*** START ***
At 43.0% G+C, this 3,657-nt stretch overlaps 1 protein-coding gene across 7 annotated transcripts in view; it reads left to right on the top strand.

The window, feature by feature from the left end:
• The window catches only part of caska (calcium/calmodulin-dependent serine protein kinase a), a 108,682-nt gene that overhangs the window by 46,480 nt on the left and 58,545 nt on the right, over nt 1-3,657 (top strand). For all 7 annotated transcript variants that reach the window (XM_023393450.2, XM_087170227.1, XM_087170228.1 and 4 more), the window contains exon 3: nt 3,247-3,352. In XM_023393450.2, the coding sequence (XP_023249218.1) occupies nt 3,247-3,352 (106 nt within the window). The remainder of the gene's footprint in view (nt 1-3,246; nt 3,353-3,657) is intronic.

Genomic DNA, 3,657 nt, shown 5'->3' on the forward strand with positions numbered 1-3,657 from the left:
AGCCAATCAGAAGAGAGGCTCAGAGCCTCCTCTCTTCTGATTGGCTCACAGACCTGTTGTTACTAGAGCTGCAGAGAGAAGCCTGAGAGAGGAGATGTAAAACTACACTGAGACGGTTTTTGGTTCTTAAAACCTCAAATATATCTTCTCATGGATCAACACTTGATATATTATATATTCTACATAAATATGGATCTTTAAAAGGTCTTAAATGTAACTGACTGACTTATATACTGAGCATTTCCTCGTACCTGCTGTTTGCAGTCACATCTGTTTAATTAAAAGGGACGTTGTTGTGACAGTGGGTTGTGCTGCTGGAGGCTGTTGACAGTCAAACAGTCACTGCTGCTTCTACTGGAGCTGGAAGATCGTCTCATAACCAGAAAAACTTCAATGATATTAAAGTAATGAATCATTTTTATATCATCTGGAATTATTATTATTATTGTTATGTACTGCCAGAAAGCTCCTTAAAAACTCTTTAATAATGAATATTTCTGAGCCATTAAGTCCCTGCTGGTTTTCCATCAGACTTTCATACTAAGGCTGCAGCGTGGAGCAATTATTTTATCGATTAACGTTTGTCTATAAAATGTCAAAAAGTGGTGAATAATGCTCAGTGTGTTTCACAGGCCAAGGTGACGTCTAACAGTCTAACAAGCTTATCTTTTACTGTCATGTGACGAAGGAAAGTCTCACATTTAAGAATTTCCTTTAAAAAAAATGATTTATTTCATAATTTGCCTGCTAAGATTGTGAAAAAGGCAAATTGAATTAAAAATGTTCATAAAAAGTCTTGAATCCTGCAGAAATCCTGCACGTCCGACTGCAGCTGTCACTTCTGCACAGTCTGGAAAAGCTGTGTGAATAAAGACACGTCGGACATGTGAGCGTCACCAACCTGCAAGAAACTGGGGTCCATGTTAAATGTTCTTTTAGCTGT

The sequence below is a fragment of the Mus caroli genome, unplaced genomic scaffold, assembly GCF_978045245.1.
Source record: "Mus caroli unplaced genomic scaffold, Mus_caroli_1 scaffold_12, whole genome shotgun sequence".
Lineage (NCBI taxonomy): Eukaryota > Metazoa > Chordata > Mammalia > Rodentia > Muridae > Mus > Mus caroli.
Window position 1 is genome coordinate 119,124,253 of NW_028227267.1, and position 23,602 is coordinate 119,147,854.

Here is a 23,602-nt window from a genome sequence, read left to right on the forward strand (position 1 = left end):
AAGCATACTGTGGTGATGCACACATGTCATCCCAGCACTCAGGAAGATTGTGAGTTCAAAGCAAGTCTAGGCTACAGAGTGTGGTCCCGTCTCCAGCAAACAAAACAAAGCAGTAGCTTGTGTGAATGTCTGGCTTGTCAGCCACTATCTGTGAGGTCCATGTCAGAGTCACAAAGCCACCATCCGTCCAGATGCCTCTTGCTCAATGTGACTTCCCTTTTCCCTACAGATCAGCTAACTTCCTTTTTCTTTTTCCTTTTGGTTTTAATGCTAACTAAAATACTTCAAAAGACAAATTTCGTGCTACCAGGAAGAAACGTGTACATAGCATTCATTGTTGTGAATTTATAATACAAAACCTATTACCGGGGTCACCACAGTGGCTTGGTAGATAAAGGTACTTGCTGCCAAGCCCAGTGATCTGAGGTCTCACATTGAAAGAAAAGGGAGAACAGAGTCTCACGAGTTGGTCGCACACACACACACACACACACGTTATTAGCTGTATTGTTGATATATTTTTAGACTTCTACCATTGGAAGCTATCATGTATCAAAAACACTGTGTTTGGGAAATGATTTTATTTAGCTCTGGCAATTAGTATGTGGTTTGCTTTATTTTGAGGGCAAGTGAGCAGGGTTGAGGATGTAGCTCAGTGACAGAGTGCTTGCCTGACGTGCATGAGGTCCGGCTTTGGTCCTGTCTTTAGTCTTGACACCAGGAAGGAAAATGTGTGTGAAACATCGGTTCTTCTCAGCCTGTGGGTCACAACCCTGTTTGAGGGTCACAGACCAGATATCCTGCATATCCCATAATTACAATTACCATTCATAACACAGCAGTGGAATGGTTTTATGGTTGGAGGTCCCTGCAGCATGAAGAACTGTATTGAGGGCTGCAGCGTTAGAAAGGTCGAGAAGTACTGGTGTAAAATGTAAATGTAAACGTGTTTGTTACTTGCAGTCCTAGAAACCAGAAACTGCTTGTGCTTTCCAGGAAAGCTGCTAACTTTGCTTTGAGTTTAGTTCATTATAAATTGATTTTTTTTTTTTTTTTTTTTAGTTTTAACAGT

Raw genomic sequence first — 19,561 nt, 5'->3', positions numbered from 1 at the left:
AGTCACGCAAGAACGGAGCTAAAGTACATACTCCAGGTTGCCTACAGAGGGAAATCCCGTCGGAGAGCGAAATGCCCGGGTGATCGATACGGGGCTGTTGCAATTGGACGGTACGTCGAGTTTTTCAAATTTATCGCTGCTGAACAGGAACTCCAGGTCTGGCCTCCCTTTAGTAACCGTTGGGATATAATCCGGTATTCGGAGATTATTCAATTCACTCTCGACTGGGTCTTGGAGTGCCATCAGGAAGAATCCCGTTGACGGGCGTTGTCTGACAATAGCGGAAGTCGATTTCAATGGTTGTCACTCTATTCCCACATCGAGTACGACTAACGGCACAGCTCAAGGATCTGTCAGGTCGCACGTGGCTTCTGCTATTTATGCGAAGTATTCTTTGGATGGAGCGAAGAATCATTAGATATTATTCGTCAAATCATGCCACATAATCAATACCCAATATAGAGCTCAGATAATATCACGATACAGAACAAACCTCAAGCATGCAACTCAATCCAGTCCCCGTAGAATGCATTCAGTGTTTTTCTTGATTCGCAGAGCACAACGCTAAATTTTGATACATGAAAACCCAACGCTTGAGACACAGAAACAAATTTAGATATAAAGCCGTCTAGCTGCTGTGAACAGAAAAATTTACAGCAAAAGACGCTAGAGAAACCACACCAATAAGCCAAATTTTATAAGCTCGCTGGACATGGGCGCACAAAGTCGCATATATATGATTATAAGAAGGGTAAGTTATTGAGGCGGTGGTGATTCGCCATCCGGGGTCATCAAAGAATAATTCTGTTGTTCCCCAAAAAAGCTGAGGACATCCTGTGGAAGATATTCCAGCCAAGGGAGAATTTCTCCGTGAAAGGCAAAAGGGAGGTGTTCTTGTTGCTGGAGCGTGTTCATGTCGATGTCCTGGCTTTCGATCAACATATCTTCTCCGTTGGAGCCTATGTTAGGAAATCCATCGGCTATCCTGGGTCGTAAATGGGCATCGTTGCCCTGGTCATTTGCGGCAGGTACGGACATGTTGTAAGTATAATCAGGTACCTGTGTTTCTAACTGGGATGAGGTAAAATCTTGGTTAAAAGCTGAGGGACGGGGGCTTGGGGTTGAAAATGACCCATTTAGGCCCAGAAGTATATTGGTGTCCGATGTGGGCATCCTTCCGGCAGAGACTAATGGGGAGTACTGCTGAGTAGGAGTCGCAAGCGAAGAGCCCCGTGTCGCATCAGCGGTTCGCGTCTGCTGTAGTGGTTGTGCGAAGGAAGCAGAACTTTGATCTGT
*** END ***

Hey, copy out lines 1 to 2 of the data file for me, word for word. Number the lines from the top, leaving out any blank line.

At 43.0% G+C, this 3,657-nt stretch overlaps 1 protein-coding gene across 7 annotated transcripts in view; it reads left to right on the top strand.

The window, feature by feature from the left end: